Dr Mohammed Ibn Chambas, Head, United Nations Office for West Africa and the Sahel, has asked governments in the sub-region to resource the training of local women to comprehensively contribute to peace, security and stability.
He also called for a level playing field for women to fully participate in the negotiation, mediation and facilitation table of promoting peace and security in ECOWAS member states.
Dr Chambas made the call on Wednesday via a virtual platform, while chairing the “Commemoration of the 20th Anniversary of the United Nations Security Council Resolution (UNSCR) 1325 at the Kofi Annan International Peacekeeping Training Centre (KAIPTC), Accra.
Resolution 1325, adopted in October 2000, addresses the impact of war on women and the importance of women’s full and equal participation in conflict resolution, peacebuilding, peacekeeping, humanitarian response and post-conflict reconstruction.
The commemoration was on the theme: “Beyond 2020: Building Local Capacity to Advance the WPS Agenda in West Africa and the Sahel.”
Dr. Chambas said the participation of women in formal peace processes remained extremely limited.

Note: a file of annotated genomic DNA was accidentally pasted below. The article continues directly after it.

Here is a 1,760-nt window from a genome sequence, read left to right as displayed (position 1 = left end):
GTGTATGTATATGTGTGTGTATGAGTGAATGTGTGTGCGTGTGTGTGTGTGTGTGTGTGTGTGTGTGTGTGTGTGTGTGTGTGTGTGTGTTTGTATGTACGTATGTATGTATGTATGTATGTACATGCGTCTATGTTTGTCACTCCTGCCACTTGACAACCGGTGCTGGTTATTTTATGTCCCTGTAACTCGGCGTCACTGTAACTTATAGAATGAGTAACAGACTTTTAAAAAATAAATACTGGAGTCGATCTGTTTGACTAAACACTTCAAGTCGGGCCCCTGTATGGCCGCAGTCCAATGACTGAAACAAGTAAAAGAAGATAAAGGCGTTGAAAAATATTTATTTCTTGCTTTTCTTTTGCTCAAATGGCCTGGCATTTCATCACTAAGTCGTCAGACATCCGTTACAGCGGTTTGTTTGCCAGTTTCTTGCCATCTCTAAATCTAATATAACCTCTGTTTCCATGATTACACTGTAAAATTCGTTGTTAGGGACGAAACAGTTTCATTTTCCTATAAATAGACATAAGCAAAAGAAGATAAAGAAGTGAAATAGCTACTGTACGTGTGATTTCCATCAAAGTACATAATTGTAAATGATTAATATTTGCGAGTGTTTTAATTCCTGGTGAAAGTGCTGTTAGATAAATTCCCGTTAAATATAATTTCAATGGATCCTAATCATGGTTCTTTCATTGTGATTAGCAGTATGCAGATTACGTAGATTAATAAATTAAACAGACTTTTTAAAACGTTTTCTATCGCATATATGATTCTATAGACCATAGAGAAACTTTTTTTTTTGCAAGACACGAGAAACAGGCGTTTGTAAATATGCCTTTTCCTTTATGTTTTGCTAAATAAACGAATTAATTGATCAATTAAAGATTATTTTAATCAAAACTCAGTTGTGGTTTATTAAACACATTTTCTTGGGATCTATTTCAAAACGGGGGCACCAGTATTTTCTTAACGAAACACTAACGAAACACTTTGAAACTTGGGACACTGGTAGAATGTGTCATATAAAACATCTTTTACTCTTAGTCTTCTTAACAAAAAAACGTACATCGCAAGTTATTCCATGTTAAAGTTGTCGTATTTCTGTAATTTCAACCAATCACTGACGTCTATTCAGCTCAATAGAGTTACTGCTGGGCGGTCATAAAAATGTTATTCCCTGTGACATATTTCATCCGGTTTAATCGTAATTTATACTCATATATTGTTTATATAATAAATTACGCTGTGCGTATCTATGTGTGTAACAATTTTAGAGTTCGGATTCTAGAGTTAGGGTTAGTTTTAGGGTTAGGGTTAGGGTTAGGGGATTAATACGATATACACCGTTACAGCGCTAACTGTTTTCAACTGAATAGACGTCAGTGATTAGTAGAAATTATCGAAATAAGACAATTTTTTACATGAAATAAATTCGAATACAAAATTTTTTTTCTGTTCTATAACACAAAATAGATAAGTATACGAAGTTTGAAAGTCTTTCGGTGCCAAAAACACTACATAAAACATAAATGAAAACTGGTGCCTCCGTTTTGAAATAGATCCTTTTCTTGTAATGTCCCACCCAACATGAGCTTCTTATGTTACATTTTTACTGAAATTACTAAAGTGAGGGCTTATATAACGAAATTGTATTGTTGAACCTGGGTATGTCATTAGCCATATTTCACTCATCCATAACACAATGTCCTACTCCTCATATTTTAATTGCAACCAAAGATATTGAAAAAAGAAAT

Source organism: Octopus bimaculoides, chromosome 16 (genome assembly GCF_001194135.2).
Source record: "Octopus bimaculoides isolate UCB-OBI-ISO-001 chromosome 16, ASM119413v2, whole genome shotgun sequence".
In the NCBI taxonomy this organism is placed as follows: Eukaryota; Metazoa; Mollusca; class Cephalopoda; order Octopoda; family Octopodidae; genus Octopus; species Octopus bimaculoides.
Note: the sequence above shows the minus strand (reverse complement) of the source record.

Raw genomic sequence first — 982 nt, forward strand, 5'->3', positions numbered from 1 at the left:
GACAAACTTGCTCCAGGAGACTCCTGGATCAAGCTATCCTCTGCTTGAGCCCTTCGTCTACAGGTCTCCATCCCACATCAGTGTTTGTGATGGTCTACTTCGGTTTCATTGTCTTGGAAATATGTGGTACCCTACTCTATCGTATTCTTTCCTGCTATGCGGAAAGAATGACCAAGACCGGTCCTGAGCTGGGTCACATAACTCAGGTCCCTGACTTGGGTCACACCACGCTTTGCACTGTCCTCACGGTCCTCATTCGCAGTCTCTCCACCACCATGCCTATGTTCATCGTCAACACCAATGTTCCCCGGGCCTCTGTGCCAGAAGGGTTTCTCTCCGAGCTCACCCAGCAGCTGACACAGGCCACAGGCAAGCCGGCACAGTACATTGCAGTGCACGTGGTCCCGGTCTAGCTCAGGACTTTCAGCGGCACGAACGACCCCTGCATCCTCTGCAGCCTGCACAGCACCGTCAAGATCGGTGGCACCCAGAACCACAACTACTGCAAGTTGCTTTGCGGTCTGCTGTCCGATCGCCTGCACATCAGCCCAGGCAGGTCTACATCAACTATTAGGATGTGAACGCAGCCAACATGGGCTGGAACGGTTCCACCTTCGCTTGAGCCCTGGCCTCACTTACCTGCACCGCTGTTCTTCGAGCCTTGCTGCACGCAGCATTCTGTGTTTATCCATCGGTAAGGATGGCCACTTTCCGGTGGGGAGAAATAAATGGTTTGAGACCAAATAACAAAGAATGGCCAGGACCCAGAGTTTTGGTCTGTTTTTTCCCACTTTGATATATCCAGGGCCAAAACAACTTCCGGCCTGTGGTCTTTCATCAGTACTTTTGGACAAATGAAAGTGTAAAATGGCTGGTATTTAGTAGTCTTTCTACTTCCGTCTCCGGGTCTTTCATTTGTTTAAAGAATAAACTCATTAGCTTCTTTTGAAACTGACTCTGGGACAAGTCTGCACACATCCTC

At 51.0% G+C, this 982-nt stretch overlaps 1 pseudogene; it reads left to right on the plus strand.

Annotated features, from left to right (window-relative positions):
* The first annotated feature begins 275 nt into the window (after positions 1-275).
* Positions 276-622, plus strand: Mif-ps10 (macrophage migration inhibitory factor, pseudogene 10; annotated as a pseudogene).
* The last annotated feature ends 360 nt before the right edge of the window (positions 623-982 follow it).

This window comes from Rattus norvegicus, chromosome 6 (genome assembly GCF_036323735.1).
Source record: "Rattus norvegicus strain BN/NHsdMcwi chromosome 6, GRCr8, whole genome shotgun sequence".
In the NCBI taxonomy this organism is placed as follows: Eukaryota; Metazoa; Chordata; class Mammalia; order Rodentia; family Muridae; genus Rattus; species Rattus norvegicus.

The Council on Foreign Relations published data highlighting that between 1990 and 2019, women worldwide constituted just two percent of mediators, eight percent of negotiators and five percent of witnesses and signatories in all major peace processes.
Meanwhile, he said, violent conflicts continued to have a devastating effect on women and girls and female human rights defenders, political leaders, journalists and activists, who played an important role in addressing the root causes of conflict, remained targets of spoilers.
Dr Chambas, also a Special Representative of the UN Secretary-General, said the marginalisation of women, the lack of access to basic services such as health and education, and economic disempowerment continued to be both a cause and an effect of violent conflicts in the region and worldwide.
The UN, he said, documented more than 800 cases of conflict-related sexual violence in 2017.
To advance sustainable development and peace, he said key strategies including gender parity, inclusivity of women to achieve sustainable peace; support to increase resilience at the community-levels in peacebuilding processes; financing, security agenda and the inclusion of gender analysis in all relevant decision-making documents and reports were needed.
Major General Francis Ofori, Commandant of the KAIPTC, said the Centre remained committed to the full realisation of women, peace and security agenda in the continent and beyond.
He encouraged all to continue to work in synergy to accelerate the implementation of the women in peace and security agenda on the continent to ensure sustainable peace and security in Africa.